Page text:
Martina Navratilova and Billie Jean King, Wimbledon 1979

Extract from Tennis’s strangest matches by Peter Seddon:

Saturday 7 July 1979 is a date that still sits proudly in the record books for the legendary Californian Billie Jean King, for it was the day she clinched her twentieth Wimbledon title, a feat which even the most recent legend of the ladies’ game, Martina Navratilova, has been unable to match despite repeated ‘final’ efforts to advance beyond 19. [Navratilova since then equalled King’s record of 20 Wimbledon titles in 2003]
Ironically enough it was the then 22-year old Navratilova who helped King clinch the record that day when they paired to win the ladies’ doubles against Betty Stove and Wendy Turnbull in a 5-7 6-3 6-2 victory.

Remarkable as the feat was, the match would struggle to gain admission to the gallery of strangeness but for the events off-court which surrounded it. From there we enter the world of the positively spooky.
It was another Californian, Elizabeth ‘Bunny’ Ryan, whose record 19 Wimbledon titles King had been trying to pass ever since she equalled it with her singles win over Evonne Goolagong in 1975. But try as she might the record eluded her as she drew a blank in 1976, 1977 and 1978, and at age 35 it seemed it might never happen.

Elizabeth Ryan had looked on rather quizzically as each attempt failed. This gutsy grand old lady of the court, once a veritable Amazon but then well into her eighties, had confined to friends that she hoped to take the record to her grave. It was that sort of winning attitude (and a rather good regular partner by the name of Suzanne Lenglen) that had brought her the record, all comprising double wins, between 1914 and 1934. But it was Lenglen too who generally baulked her in the singles, earning miss Ryan, with her robust approach and famous forehand chop, the title of ‘the best player never to win a Wimbledon singles’.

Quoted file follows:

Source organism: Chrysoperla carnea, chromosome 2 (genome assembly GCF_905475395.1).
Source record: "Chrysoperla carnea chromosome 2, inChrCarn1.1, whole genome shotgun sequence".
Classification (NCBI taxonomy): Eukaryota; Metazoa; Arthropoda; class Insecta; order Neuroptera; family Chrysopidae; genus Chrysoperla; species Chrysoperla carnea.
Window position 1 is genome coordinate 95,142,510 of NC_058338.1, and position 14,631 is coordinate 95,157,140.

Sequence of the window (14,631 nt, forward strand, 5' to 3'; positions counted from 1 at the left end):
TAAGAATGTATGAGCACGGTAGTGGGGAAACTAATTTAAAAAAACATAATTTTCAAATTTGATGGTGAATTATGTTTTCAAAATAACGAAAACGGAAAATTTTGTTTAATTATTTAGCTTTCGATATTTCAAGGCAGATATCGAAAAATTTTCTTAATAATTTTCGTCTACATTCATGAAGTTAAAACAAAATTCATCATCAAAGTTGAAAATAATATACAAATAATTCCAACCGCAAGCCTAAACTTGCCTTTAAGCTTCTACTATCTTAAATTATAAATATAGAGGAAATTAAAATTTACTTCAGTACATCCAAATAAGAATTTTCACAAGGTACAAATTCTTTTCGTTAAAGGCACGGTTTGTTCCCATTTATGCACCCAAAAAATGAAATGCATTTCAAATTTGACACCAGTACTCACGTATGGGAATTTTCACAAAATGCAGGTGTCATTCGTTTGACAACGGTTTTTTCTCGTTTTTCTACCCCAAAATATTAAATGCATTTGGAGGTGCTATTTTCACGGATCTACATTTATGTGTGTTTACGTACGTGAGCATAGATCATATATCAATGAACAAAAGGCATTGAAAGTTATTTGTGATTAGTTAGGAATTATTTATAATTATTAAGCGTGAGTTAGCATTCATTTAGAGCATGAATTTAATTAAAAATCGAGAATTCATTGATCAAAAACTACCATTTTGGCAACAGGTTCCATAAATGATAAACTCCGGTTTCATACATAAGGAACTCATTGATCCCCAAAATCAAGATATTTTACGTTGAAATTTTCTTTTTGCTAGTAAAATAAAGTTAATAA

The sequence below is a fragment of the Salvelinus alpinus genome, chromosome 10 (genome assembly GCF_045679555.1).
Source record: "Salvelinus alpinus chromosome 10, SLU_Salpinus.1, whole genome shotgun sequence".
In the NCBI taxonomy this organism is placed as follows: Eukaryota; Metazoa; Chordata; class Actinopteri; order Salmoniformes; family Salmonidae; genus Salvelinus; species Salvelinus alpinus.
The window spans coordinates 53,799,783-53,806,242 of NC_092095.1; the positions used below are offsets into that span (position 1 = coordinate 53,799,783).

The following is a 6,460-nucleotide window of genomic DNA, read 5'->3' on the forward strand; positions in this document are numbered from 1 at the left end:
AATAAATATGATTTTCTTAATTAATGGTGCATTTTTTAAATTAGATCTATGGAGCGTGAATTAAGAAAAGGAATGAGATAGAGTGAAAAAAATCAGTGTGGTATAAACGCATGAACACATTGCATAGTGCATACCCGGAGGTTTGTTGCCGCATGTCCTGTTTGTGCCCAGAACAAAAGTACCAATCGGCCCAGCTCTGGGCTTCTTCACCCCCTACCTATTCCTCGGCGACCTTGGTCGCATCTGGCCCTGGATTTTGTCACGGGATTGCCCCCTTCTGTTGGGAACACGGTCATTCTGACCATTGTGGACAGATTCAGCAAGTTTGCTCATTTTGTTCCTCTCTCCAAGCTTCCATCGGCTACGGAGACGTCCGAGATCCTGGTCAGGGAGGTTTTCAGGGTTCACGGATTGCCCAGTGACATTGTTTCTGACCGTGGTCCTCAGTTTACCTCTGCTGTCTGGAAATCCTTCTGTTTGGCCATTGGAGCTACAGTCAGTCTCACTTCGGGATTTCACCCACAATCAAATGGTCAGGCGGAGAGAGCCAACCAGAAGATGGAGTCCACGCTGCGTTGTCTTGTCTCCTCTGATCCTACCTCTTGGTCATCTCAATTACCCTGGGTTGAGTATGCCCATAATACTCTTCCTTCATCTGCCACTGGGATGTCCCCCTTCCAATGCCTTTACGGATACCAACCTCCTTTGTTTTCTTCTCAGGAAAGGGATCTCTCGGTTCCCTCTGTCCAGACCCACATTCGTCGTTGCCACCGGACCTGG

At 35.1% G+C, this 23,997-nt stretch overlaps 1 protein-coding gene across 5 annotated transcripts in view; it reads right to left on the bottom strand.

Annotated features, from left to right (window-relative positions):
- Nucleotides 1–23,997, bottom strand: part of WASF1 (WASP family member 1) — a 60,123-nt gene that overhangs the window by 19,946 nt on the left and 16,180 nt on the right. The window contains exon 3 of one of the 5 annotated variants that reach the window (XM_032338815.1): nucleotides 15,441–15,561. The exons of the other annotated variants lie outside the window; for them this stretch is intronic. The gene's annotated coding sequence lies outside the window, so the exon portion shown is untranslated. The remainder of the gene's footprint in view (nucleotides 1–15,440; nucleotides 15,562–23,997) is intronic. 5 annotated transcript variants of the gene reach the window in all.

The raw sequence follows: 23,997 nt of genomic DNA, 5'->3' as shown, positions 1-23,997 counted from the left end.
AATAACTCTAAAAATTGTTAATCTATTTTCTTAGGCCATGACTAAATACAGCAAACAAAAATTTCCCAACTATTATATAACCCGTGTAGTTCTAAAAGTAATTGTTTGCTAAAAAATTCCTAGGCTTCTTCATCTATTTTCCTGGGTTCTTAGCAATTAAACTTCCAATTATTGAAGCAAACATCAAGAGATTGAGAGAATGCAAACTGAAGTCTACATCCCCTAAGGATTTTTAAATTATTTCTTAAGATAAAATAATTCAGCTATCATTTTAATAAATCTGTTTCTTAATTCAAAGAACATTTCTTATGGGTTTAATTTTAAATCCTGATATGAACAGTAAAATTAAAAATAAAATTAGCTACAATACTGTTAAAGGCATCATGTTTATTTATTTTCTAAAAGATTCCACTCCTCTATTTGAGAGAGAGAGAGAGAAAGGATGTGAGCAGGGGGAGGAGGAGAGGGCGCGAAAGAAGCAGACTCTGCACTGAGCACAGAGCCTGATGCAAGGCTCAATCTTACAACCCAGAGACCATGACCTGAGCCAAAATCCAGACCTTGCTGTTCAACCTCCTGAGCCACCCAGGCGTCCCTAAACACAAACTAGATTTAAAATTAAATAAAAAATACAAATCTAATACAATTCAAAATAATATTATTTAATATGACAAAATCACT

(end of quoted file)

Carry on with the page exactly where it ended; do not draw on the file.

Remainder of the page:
As each year passed, Miss Elizabeth Montague Ryan, born 1892, became quietly convinced that she would never be surpassed. Living in London she was sprightly enough to get to Wimbledon, her spiritual home, whenever she fancied. She was there on Friday 6 July just 24 hours before her record fell, but she wasn’t there the next day to see Billie Jean make history.

The headline in the Guardian simply read ‘A CHAMPION CHAMPION TO THE END’. For, while walking around the grounds of the All England Club during her Friday visit, the 87-year old champion collapsed from a heart attack and died in the ambulance before reaching hospital. She had first fallen ill watching the antics of McEnroe and Fleming during the men’s doubles final, although there was nothing in their rather modern behaviour to establish cause and effect.

In the Guardian obituary David Gray, secretary of the International Tennis Federation, captured the mood succinctly: ‘Miss Ryan died,’ he wrote ‘as she had played – determined not to be beaten.’
Her niece Miss Elizabeth Partridge, meanwhile, gave a gutsy reaction:

‘I’m glad she didn’t live to see Mrs King’s win. It’s good that it’s happened this way. It’s much better for my aunt that way.’

There is never a good time to call it a day but Elizabeth Ryan’s sense of timing was certainly uncanny as the record ‘passed on’ in the strangest way possible.